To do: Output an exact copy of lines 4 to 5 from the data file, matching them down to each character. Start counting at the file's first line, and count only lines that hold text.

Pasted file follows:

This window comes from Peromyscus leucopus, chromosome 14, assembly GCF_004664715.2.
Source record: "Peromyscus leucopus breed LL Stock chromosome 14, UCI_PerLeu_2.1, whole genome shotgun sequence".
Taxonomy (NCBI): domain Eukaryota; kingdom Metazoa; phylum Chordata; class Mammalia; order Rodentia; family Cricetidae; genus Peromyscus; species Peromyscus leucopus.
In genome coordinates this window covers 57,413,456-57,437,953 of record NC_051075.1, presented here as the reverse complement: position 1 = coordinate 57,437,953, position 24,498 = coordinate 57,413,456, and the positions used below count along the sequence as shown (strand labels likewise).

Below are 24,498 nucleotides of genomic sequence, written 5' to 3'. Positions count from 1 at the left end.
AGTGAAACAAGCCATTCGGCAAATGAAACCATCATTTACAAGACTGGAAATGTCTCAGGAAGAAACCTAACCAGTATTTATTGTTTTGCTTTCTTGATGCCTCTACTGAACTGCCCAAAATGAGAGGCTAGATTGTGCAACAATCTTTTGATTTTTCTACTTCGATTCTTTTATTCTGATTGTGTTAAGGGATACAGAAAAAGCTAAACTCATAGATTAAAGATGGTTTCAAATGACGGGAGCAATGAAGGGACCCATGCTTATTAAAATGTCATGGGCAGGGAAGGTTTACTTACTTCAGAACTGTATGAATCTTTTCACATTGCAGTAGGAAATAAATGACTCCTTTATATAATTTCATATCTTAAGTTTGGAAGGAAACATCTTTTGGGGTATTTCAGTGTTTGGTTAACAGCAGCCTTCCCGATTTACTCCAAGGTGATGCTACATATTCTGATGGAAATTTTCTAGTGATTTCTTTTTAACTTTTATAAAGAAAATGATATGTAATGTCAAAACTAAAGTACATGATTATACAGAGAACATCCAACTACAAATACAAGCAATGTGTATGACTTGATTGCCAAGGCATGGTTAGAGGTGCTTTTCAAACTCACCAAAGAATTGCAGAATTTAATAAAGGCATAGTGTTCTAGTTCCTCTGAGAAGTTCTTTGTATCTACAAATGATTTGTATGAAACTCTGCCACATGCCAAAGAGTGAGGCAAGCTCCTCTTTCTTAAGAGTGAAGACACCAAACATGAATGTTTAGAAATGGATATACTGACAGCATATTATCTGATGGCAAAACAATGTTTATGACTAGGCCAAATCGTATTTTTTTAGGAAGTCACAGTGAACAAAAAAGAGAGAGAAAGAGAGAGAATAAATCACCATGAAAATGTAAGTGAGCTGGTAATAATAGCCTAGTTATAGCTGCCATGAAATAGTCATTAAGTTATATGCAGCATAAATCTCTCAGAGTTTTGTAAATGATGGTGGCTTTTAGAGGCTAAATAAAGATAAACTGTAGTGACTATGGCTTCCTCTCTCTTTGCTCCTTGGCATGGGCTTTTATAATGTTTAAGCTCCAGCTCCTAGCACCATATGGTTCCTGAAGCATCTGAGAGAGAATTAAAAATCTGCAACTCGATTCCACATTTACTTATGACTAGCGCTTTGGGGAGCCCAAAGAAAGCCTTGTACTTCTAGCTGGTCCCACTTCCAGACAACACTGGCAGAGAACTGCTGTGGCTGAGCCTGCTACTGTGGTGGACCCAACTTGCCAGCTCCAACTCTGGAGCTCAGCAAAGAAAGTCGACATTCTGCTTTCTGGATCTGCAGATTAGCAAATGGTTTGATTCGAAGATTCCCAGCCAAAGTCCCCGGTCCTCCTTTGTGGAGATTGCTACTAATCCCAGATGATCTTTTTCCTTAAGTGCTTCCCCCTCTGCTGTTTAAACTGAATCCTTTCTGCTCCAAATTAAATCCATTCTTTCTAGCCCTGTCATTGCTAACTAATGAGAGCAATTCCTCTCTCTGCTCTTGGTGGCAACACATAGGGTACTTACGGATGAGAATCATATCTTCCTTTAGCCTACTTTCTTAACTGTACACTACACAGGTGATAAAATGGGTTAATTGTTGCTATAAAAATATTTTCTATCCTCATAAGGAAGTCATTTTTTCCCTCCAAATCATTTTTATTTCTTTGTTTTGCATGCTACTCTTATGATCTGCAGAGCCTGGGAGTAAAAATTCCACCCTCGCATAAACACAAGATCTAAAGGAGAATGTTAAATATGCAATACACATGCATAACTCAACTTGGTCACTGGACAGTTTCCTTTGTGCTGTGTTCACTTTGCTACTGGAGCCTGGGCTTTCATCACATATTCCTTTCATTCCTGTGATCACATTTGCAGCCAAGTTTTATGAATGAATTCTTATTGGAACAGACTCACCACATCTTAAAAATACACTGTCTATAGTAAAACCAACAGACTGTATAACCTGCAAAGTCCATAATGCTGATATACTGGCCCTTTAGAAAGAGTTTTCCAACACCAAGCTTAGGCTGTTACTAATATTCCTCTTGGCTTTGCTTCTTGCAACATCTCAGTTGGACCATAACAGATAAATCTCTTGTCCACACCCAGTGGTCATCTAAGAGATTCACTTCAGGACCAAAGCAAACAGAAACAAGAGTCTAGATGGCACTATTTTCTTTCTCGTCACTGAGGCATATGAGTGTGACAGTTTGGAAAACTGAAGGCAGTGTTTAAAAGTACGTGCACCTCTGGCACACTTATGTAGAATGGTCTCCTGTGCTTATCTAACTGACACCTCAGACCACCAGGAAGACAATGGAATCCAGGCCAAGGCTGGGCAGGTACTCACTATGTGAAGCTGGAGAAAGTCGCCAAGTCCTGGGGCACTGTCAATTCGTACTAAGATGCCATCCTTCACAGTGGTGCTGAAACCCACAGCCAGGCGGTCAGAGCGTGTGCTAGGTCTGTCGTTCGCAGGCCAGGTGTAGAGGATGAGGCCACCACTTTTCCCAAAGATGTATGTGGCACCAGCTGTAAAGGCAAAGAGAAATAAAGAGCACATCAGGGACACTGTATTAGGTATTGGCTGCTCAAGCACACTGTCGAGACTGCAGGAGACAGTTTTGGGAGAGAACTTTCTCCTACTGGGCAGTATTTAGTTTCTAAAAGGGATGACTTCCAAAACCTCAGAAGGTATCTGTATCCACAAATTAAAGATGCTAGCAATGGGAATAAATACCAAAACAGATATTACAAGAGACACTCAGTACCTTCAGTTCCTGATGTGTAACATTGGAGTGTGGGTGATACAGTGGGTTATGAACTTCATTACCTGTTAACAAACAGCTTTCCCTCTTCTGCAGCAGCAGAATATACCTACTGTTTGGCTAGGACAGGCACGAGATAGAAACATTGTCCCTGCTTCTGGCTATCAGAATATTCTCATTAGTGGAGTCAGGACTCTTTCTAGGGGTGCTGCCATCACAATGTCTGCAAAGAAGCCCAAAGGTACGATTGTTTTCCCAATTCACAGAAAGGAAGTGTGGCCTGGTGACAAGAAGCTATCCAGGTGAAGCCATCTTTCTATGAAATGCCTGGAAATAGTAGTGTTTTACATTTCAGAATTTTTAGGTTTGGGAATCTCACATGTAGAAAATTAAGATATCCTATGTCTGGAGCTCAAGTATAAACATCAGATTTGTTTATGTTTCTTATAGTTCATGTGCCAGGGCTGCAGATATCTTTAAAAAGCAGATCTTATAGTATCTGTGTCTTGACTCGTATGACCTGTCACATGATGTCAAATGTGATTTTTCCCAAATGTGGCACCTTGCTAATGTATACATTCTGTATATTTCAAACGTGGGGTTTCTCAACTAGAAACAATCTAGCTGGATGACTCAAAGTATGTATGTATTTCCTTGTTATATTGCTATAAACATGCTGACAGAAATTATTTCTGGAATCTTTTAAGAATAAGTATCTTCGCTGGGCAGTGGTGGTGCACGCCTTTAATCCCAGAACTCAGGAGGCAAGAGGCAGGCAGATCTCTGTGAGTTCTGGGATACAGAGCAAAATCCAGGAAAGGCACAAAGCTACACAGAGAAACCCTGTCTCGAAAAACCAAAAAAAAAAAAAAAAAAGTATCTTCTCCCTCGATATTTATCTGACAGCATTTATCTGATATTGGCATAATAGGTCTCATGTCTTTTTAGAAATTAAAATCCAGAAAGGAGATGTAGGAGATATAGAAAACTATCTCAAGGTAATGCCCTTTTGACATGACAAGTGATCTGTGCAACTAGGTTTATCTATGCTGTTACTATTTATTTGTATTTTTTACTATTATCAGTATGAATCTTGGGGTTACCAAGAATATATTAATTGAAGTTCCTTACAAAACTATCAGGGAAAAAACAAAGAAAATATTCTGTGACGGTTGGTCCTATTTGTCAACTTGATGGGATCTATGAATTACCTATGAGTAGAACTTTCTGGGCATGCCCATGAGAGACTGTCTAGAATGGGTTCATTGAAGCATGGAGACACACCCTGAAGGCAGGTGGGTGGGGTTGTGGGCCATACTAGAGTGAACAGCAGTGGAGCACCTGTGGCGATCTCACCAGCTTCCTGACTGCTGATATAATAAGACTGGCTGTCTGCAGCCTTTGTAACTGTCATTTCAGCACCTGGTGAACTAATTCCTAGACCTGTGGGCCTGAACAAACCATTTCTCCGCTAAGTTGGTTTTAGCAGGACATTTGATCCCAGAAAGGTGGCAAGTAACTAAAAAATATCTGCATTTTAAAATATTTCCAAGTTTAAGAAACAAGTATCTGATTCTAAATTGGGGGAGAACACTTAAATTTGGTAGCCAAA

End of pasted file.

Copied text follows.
In genome coordinates this window covers 57,413,456-57,437,953 of record NC_051075.1, presented here as the reverse complement: position 1 = coordinate 57,437,953, position 24,498 = coordinate 57,413,456, and the positions used below count along the sequence as shown (strand labels likewise).

Below are 24,498 nucleotides of genomic sequence, written 5' to 3'. Positions count from 1 at the left end.